In November 2012, the CASA-industry Working Group met again to consider proposed enhancements to the rules made as a result of the consultation process. Additionally, further meetings were held to specifically address the rules for aerial work operations (operations such as emergency medical services, aerial agriculture, flying training, etc.).

CASA’s responses to the comments to the NPRM were detailed in a Notice of Final Rule Making published following the registration of the new rules on the Federal Register of Legislative Instruments.

There is support from industry for the changes, although some state the rules are too restrictive (generally the operators), or conversely, too liberal (generally the pilot associations). It is not correct to suggest that commercial or political interests unfairly drove any aspect of the development process. During the consultative process, the views of both operator and pilot group representatives were given equal consideration and assessed on their substantive merits. No pressure was brought to bear on the development of new rules by any commercial, political or industrial interests.

The Regulation Impact Statement that was published does indicate a cost to industry in complying with the new rules. This is not surprising, given that this was the first new set of fatigue management rules made in over half a century, that address known safety risks.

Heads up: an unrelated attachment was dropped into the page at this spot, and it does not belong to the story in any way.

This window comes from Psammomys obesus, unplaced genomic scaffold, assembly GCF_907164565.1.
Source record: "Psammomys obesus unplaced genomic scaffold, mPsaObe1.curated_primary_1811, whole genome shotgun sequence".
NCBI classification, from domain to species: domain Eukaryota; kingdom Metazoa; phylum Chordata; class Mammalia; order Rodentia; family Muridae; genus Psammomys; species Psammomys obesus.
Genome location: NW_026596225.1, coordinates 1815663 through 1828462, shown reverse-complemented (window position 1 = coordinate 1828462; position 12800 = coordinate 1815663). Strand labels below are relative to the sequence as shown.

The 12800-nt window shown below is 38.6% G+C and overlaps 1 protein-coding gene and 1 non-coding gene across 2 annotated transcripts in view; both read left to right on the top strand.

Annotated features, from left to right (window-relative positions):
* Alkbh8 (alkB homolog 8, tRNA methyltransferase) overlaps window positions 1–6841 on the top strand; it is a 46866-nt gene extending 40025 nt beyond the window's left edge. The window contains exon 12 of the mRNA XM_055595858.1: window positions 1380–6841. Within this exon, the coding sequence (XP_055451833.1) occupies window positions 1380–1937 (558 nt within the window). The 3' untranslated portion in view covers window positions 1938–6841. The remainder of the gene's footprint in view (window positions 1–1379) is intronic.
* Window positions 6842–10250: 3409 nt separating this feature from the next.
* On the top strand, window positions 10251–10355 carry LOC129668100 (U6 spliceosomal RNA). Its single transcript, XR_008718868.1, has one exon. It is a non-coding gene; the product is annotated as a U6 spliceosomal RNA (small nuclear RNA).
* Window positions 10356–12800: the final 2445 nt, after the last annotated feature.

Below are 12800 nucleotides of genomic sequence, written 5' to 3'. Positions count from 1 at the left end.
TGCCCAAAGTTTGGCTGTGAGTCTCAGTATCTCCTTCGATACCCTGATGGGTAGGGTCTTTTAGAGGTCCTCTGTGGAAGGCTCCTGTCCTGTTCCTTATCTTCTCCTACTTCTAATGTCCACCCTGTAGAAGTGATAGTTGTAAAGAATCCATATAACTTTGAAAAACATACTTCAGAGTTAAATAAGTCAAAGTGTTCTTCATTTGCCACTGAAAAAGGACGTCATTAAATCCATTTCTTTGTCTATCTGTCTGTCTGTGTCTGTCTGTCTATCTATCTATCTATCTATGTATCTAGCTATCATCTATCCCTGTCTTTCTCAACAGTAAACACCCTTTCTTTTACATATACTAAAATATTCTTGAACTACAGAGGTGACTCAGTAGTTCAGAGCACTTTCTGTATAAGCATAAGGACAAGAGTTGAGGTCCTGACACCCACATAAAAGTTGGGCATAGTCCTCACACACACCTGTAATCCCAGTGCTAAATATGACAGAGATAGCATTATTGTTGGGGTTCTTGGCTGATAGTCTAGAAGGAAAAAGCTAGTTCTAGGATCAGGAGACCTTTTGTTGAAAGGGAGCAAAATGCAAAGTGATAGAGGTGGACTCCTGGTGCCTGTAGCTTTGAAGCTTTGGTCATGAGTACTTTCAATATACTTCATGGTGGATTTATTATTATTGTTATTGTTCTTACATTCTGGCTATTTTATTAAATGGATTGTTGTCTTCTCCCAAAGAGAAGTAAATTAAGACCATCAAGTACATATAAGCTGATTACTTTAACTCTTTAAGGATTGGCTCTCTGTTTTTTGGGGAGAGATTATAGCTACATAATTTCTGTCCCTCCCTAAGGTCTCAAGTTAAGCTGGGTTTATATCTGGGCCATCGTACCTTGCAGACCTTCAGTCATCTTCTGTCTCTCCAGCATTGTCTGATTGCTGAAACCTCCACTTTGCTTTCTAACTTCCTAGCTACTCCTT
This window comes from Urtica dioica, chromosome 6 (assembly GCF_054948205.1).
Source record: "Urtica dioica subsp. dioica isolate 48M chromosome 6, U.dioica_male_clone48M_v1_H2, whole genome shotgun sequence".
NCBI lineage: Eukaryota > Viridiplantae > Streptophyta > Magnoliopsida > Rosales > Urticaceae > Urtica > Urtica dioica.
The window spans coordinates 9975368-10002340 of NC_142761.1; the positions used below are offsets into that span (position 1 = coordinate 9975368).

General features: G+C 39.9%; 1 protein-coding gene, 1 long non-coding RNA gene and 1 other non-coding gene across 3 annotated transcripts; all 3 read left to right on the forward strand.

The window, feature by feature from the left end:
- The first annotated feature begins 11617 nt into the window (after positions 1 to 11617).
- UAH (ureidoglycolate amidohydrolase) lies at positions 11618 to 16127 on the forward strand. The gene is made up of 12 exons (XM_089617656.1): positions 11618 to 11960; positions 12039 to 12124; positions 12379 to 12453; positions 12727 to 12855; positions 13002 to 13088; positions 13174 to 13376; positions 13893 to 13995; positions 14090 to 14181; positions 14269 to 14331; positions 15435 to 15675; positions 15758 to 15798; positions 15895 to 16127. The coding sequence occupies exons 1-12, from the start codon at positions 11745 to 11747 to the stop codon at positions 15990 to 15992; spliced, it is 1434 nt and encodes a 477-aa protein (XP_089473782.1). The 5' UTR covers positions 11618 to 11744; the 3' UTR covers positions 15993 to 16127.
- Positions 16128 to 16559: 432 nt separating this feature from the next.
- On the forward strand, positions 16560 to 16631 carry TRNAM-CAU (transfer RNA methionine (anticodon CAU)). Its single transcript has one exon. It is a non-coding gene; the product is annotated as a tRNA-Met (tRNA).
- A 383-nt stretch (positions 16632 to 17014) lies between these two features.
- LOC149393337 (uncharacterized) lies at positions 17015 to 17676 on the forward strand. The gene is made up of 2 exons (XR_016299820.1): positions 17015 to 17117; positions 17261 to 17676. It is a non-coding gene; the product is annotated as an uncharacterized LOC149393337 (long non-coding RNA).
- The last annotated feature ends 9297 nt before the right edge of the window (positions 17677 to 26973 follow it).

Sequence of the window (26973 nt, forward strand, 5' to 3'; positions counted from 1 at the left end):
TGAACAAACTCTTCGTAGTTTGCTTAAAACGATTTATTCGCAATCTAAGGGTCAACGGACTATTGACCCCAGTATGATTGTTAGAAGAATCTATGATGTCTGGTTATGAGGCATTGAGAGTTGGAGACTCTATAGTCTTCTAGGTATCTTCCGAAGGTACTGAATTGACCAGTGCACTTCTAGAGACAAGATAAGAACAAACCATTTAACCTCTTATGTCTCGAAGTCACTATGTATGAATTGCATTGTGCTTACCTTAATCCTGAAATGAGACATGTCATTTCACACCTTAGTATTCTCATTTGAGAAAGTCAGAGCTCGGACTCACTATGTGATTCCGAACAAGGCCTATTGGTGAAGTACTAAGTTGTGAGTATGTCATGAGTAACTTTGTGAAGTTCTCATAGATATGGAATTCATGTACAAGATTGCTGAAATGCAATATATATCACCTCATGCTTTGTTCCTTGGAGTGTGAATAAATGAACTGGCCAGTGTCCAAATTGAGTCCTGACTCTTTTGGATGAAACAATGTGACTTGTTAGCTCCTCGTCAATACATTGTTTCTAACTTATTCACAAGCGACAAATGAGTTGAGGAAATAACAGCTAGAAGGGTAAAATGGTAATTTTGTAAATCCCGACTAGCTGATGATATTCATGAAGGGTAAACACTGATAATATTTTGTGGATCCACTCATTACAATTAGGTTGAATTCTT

The aviation industry is broad and complex and is subject to a high level of scrutiny and public comment, and CASA will never satisfy all interests.

In summary, no matter what you may have heard, and contrary to some of the ill-informed statements in the aviation press, the new flight crew fatigue management rules provide a substantive improvement in the level of safety over and above the old rules. Modern, and well developed regulations and more effective surveillance and enforcement will improve aviation safety in Australia, and in this, CASA has the support and endorsement of the majority of the industry.